JTI/PRESERVATION VIRGINIA TOBACCO BARN MINI-GRANT PROJECT
2014 GRANT CYCLE
ADDENDUM TO FINAL REPORT
September 2015 Sonja Ingram, Field Representative, Preservation Virginia
In 2014, Preservation Virginia entered into a partnership with JTI Leaf Services in Danville, Virginia to start a grants component of Preservation Virginia’s Tobacco Barns Program. The JTI Mini-Grants Project was designed to allow property owners the opportunity to apply for small grants for structural stabilization and exterior repairs to historic tobacco barns in a manner authentic with the original architectural style and accepted historic preservation practices. All of the barns approved for grants in 2014 were built locally by tobacco farmers, their family members and friends. The most remarkable characteristic of the barns is that they are individual and distinct creations made by Virginians, completely out of local materials. There are few heritage resources that are as unique and original to Southside Virginia than tobacco barns.
Three-hundred applications were received for the 2014 grant cycle. The applications included 88 from Caswell County, 112 from Halifax County and 100 from Pittsylvania County. Fifteen barns, five per county, were chosen for repairs. Eleven of these were completed in 2014; however, four carried over into 2015: three in Caswell County and one in Halifax County. This addendum describes the repairs completed on these four barns. With the completion of these four barns, the 2014 grant cycle ended. Attached to this addendum is the updated budget.
1. Judith Kracke’s Barn, Semora, NC: Judith Pointer Kracke’s barn sits on the Foster/Pointer home place in Caswell County and is a beautiful example of a late 19th-early 20th century pack house. The Pointer family has been tobacco-farming in Caswell County since the mid- 1700s. The Kracke’s barn has two separate rooms- a frame-built room for storage and a log-built room which contains the ordering pit. The repairs exceeded the cap per barn and the barn owners paid the additional amount to have the barn repaired. Repairs to the Kracke’s barn included the following:
Replace , repair and paint roof
Replacing chinking and daubing where needed
On the frame section, sections of the weather boarding to be replaced on front side
On the log section, shelf on back side repaired
Up to six logs to be replaced or repaired
All of the weatherboarding to be replaced on the back side facing the road
Window underneath metal sheet repaired
Judith Kracke’s pack house before and after. Several logs were replaced and the heavily deteriorated siding was replaced on the western elevation.
Deteriorated siding was replaced on the eastern elevation and new doors were added. The field stone foundation was also repaired where stones had fallen out.
Sections of two logs on the northern elevation had to be replaced and fastened together because of issues with the interior floor. The barn owner’s plan to repair the floor at a later date.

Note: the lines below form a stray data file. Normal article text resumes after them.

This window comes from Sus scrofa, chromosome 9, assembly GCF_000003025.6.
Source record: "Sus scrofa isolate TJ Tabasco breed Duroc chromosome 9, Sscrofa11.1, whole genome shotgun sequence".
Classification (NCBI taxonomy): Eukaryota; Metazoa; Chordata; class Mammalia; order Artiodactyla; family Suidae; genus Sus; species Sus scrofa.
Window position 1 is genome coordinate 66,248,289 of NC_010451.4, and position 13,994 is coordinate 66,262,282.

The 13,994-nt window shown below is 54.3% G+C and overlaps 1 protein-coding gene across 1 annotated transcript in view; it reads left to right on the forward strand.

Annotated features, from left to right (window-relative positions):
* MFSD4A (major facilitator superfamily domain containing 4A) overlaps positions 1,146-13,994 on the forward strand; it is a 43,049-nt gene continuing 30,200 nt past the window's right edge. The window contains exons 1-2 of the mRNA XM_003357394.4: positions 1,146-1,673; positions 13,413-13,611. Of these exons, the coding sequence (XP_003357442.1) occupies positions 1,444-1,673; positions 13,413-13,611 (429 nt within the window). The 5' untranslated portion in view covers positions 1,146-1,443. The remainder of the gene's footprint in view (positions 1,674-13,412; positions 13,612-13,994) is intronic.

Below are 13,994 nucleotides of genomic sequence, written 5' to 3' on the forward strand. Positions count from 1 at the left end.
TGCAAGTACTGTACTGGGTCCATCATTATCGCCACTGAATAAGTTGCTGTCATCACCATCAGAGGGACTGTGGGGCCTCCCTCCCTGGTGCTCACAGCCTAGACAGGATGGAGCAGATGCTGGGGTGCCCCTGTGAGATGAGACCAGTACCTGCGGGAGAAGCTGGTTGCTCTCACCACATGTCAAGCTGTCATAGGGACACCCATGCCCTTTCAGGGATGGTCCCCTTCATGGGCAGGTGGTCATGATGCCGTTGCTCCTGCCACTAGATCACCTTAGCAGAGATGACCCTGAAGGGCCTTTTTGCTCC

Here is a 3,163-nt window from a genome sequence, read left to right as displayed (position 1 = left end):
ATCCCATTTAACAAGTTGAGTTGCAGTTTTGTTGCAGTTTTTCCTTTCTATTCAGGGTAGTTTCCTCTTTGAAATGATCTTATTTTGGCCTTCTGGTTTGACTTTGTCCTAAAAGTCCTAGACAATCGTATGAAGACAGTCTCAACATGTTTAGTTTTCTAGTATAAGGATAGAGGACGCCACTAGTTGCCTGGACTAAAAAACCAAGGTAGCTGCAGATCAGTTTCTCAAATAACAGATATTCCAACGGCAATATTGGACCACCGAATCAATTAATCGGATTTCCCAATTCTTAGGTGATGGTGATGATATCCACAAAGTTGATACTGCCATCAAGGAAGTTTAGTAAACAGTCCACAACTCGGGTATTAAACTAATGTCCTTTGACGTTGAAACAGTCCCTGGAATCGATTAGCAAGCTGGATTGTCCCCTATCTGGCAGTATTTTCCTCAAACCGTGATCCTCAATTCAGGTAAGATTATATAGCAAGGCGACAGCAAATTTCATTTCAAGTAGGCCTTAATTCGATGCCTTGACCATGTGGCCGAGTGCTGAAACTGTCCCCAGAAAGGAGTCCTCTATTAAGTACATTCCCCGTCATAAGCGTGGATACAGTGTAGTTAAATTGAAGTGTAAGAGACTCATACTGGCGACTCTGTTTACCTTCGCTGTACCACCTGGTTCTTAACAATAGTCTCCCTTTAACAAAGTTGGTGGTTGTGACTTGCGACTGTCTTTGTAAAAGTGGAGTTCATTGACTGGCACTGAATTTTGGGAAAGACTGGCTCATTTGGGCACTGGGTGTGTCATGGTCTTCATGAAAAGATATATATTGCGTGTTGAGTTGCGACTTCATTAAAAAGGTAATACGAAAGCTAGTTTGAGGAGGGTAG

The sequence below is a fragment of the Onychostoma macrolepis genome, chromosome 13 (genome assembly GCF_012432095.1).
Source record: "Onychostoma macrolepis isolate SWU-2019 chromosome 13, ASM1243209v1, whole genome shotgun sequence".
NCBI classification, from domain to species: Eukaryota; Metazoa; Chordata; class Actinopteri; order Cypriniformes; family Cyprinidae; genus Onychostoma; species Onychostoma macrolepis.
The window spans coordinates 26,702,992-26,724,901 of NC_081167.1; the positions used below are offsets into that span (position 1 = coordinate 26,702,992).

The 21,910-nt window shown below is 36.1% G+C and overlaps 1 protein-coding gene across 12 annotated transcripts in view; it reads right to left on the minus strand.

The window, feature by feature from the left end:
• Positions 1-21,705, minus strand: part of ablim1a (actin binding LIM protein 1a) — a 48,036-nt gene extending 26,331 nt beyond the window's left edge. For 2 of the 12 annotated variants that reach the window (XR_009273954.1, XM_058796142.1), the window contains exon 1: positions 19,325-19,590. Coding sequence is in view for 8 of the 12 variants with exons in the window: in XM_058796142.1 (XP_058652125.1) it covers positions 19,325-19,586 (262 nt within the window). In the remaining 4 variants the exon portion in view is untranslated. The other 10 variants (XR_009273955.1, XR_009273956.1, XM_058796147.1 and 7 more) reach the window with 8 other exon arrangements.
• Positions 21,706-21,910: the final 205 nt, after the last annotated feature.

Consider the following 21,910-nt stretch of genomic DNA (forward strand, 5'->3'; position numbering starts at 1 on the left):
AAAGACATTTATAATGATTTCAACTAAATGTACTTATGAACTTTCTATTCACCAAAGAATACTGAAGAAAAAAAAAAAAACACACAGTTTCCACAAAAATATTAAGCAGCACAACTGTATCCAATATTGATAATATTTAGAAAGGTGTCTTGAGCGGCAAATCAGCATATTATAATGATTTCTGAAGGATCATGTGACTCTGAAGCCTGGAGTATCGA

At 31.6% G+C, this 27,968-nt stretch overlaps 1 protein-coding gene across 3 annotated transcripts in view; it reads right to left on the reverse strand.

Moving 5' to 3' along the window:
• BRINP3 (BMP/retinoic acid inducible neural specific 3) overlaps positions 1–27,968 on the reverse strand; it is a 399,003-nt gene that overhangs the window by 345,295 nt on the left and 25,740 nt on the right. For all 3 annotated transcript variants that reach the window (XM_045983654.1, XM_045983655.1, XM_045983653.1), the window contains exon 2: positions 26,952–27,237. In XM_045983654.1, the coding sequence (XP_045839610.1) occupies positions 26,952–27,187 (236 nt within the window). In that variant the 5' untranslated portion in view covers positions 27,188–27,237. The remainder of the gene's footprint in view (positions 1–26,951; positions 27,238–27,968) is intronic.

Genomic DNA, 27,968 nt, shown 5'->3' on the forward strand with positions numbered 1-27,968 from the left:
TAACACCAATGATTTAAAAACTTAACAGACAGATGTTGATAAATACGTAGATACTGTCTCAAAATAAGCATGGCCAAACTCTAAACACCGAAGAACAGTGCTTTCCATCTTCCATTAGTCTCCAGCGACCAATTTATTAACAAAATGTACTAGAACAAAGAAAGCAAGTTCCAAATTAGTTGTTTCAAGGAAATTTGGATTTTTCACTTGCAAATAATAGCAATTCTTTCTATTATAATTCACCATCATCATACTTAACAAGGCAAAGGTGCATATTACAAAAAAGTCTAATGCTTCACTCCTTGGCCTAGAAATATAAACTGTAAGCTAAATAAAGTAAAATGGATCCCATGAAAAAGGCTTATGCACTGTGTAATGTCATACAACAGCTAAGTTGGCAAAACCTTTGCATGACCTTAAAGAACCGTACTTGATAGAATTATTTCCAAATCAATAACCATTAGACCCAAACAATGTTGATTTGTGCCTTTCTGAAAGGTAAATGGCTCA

2. Rebecca Page’s Barn, Yanceyville, NC: Rebecca Page’s barn is a curing barn located just north of Yanceyville. The barn was built by the current owner’s grandfather, Ludolphous Brown Page, in 1910 on the family’s large tobacco farm. The farm was previously owned by Philip Hodnett, an abolitionist who served in the North Carolina Legislature during Reconstruction. The Page’s barn is unusually tall and retains many of its early wooden shingles. The Page family has worked to preserve the barn for many generations and have plans to use it as a place in which to sell homegrown berries. The barn was partially repaired in 2014; however, the final repairs extended into 2015.
Repairs to the Page’s barn included the following:
Replacing and repairing roof
Repair of small window opening
Daubing where needed
Ms. and Mr. Page and Sallie Smith of the Caswell County Historical Association with the barn in the background.
Sections of roof tin and the ledge frame had been damaged by a tree fall. The image on the right shows the repaired roof. 5
Cedar shingles were repaired and some replaced with new cedar shingles on the eyebrow
Roofs repaired and painted
3. David Vernon’s Barn, Reidsville, NC: David Vernon’s barn is a curing barn constructed in the 1920s. It was used for many years by the Vernon family on a farm that has been in the family for over 100 years. The farm previously grew tobacco but it is now an apple tree nursery and orchard. The Vernon’s farm brings hundreds of people to Caswell County each year. The barn is very visible as it sits at the entrance to the orchard and is intended to be used by the Vernon’s to accentuate their tobacco heritage. Repairs to the Vernon’s barn included the following:
Replacing three foundation logs
Construction of a new door to match existing
Securing tin on roof
Repairing and painting roof
Replacing fly /barge rafters
Removing non-historic shelter on left side
Grading around barn to better facilitate drainage
Reworking rock foundation
The Vernon’s curing barn before and after repairs.
Replacing deteriorated bottom logs
Roof repair and painted.
4. Joe Graves’ Barn, Alton, VA: Joe Graves’ barn in Halifax County was built 58 years ago on his farm, Brandon-on-the-Dan. It is viewed by thousands of people each year driving to the nearby Virginia International Raceway in Alton. Visible from the barn is the Graves’ main dwelling house which contains architectural elements built by Thomas Day, the famous African American furniture maker.
Repairs to the Graves’ barn included the following:
Repair and paint tin roof
Re-chinking and daubing
Repair of boards on gable ends
Repair of bulging log
Before and after images show the repaired and painted roof. The barn was also completely re-daubed.
Braces were added to the side to help secure a log that was bulging outward.